LABOUR and the LibDems have failed to reach an agreement on running a single "anti-sleaze" candidate in the by-election for Tory MP Owen Paterson's seat.

Both parties have now said they will fight the North Shropshire by-election after Paterson announced he would be stepping down following a 24-hour debacle during which Boris Johnson humiliatingly U-turned after attempting to overhaul the disciplinary process to save him from suspension.

Casual communications between the opposition parties to field a unity candidate in North Shropshire had taken place, but the move was not considered viable.

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Paterson, a long-standing friend of the Prime Minister, had been found to have breached Commons rules by lobbying officials and ministers for two companies paying him more than £100,000 a year.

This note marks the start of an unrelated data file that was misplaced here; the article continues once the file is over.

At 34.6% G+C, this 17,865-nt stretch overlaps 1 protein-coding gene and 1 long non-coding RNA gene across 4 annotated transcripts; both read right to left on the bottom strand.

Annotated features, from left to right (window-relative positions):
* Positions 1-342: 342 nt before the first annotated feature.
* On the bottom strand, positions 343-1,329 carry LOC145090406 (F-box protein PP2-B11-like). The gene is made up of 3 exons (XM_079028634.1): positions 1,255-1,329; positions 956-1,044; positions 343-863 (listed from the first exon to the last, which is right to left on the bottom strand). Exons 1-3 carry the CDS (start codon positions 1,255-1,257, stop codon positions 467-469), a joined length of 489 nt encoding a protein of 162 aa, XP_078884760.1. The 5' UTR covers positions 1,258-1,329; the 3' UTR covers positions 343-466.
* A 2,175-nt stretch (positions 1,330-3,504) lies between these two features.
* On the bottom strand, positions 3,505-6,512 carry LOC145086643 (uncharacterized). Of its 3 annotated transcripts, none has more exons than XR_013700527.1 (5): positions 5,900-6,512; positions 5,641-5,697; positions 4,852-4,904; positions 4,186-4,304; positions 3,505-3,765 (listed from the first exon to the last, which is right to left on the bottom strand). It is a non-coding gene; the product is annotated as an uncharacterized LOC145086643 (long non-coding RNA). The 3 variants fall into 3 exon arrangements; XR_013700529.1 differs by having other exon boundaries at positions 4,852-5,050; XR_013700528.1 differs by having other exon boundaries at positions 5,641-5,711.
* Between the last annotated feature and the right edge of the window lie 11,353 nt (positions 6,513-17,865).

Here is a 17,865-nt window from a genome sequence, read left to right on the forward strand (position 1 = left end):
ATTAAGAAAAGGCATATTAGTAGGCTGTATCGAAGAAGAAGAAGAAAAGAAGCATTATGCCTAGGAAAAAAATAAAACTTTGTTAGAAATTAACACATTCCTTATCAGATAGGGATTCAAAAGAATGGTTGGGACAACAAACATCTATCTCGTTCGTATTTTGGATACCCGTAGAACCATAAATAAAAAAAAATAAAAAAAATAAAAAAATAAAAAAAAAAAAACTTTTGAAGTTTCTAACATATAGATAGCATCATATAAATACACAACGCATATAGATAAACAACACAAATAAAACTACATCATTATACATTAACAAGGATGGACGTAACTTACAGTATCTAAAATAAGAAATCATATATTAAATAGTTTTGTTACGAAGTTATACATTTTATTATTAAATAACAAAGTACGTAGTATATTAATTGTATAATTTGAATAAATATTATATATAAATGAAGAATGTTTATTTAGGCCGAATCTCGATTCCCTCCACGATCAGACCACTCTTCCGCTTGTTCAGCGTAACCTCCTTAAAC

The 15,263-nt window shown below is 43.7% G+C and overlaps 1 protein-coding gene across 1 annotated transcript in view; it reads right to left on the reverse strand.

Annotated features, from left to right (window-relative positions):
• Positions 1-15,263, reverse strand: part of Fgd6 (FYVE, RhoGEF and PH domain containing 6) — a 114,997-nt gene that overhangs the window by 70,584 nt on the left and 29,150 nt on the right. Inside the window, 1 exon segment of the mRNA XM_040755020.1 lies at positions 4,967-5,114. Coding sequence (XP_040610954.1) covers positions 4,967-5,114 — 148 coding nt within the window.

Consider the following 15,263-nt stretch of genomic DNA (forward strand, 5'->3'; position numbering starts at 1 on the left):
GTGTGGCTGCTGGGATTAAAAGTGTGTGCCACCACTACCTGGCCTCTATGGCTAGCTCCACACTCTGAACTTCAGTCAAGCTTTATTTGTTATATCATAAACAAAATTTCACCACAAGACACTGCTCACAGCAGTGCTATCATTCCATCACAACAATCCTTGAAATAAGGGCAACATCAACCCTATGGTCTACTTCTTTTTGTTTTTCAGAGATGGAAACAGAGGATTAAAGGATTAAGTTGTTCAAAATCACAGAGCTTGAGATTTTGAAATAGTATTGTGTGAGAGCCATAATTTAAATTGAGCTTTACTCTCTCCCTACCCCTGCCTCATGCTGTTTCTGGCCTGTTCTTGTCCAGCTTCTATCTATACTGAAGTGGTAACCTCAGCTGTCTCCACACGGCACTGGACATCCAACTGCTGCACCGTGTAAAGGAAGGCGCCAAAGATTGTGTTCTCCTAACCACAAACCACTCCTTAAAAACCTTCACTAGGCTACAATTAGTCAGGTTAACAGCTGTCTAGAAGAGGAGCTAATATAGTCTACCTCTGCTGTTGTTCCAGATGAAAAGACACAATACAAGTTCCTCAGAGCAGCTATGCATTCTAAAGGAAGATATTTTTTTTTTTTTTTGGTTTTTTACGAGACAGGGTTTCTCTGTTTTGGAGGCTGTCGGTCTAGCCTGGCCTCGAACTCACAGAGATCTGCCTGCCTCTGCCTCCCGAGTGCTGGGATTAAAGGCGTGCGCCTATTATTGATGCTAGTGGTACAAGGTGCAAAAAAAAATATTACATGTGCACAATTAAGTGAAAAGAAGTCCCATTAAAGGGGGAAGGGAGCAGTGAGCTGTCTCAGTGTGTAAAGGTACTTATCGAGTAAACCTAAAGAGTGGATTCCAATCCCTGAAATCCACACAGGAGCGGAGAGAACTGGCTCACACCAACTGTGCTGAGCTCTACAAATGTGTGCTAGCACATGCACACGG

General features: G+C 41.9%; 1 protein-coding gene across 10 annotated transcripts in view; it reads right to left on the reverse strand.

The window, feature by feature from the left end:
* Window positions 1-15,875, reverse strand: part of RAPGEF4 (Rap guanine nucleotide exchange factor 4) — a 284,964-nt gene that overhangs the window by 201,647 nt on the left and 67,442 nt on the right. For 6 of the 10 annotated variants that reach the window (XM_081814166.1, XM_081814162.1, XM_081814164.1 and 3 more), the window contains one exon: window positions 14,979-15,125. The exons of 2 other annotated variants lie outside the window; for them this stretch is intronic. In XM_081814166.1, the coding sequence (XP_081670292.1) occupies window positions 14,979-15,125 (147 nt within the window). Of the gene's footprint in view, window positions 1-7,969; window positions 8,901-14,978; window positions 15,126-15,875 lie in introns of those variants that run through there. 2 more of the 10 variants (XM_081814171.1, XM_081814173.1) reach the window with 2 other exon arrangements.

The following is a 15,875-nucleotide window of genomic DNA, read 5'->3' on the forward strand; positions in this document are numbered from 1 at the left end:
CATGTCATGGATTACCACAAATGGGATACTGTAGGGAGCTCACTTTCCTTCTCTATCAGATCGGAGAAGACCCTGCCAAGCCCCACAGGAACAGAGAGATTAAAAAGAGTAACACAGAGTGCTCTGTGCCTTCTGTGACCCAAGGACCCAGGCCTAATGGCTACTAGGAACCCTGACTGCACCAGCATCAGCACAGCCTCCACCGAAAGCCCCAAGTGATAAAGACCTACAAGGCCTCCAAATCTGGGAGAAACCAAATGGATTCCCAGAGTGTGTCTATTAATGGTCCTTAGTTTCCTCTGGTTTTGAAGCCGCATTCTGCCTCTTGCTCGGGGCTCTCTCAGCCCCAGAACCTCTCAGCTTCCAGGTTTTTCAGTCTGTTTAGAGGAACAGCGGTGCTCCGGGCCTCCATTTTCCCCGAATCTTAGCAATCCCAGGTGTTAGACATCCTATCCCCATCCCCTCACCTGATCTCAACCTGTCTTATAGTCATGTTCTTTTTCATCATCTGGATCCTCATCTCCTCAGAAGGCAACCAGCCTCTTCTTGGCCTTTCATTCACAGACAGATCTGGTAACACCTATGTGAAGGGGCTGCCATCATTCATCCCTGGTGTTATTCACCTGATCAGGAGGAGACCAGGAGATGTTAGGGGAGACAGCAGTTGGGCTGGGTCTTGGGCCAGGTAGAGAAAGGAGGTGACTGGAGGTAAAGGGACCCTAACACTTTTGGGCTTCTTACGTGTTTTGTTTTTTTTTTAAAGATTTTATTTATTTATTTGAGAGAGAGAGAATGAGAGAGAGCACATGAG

The rural constituency is considered ultra-safe for the Tories, with Paterson having held it since 1997, but allegations of sleaze aimed at his party under the current leadership will likely feature strongly in the contest.

A date is yet to be set for the by-election in North Shropshire, where Paterson won 63% of the vote in 2019, beating Labour by nearly 23,000 votes, with the LibDems coming third.

But the LibDems were talking up their chances following their shock victory in the former Tory safehold of Chesham and Amersham in June.

Officials expect concerns over controversial planning reforms could again feature on the doorstep, as well as the Conservatives’ handling of sewage polluting rivers.

A Lib Dem source added: “The Liberal Democrats are the anti-sleaze party in this election and the best placed to win votes from the Conservatives.

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“We came second to the Tories in last May’s local elections in North Shropshire, showing that we are the main opposition to Boris Johnson’s sleazy and corrupt Government here.”

Discussions surrounding a unity candidate were understood to have fallen flat with it being decided that the Political Parties Elections and Referendums Act introduced in 2000 makes it challenging for parties to share data, funding and staff.